I’d like to depart from our usual American setting and travel across the Atlantic to the birthplace of modern republics, France. The top three contenders — Marine Le Pen (26.65%), Emmanuel Macron (25.25%) and François Fillon (18.95%) — are now all involved in formal investigations into the conduct of themselves or close friends/family. Although no charges are severe as those of Les Republicains candidate Fillon, who is reported to have possibly given fake jobs to his family, could these three “scandals” signal a shakeup for the upcoming contest? How can we track that?
Enter my forecast of the 2017 France presidential election, which has been updating daily for roughly a month and a half but is especially useful in the current uncertain political environment. The model (which is explained in detail via the link above) provides some useful information about these recent events.
On a data-driven front, it suits us to primarily analyze the change in public polling numbers for the first round of the election. Though later we can see implications in second round polling as well (for the initiated, recall that France’s election occurs in two parts).
On March 1, Les Republicaines candidate François Fillon was polling at 21% in the first round of the election. After being mired by the controversy of his #FakeJobs scandal, Fillon had dropped to roughly 20% by March 14. That day, he was formally charged for the crimes, and since he has dropped further to 18.95%. We also see this drop in his chances of winning the election, where his win probability has declined from 30% to 12% in the past 19 days.
It is clear that Fillon is bleeding, and he has yet to treat his wound. But where are his supporters going after abandoning LR? It is possible that Fillon’s disaffected voters could be flocking further right, and Marine Le Pen (nationalist and anti-EU candidate for the French National Front) has risen in the polls by about 0.5% in the past month. But it might make more sense to some that these supporters are going third party. Specifically, to Emmanuel Macron.
Macron (centrist candidate who started his own party, En Marche!, for the 2017 election) is recently being regarded as the front-runner in the election, something the polls agree with. Macron has gained the support of nearly 5.25% of voters in the past month, largely thanks to the endorsement from center-left candidate Bayrou. However, the effect (or, in political science talk, the “bump”) from that endorsement is likely to have stabilized by now. So what else than a Fillon fallout could explain the recent inklings of another surge in #Macronmentum? It could be simple polling variance — as polls often bounce around and thus this would mean nothing — but, because the trend has occurred for roughly a week now a surge also seems likely. Fillon supporters could very well be moving to Macron. This is good news for the young socially-liberal fiscally-moderate candidate, but is not nearly necessary as he has a massive 20% point lead in the second round of the election, should he be chosen. Couple with the fact that his odds are 85% to face off with Le Pen in round 2, the past month have been very kind to Emmanuel Macron, and the next month might be even better.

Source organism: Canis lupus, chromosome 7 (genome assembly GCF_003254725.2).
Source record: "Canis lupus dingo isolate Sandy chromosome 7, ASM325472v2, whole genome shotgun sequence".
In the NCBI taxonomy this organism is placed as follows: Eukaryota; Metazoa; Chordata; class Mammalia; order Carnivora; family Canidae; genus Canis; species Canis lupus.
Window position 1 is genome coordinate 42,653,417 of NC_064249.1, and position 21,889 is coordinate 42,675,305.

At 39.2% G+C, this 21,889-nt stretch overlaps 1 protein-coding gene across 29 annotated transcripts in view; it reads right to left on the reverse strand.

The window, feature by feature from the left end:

Speaking of round 2, we also observe evidence of a Fillon fallout in his matchup against Le Pen, where he has decreased from a 30% lead in January, to a 20% lead in February, to a 13% lead today. If I were Marine, I would be gunning for a boxing match with the him, not Macron. Recent trends indicate that this is likely to continue to be true.
So there you have it. Polls contain evidence of a shift from Fillon and Bayrou to Macron in the public, with an accompanying a major shift in election odds. We’re 34 days out from the first round of the election and two clear leaders — and a very clear winner — are emerging.
That being said, there’s still a fair amount of uncertainty in the race. As I briefly cover in the methodology for my forecast model, we can expect anywhere from 1.6% (or less) to 5% (or more) polling error in the first contest. That could turn a Macron advantage into a Fillon blowout, or a Le Pen lean to a crumbling France National Front. Only time will tell.
See you next time,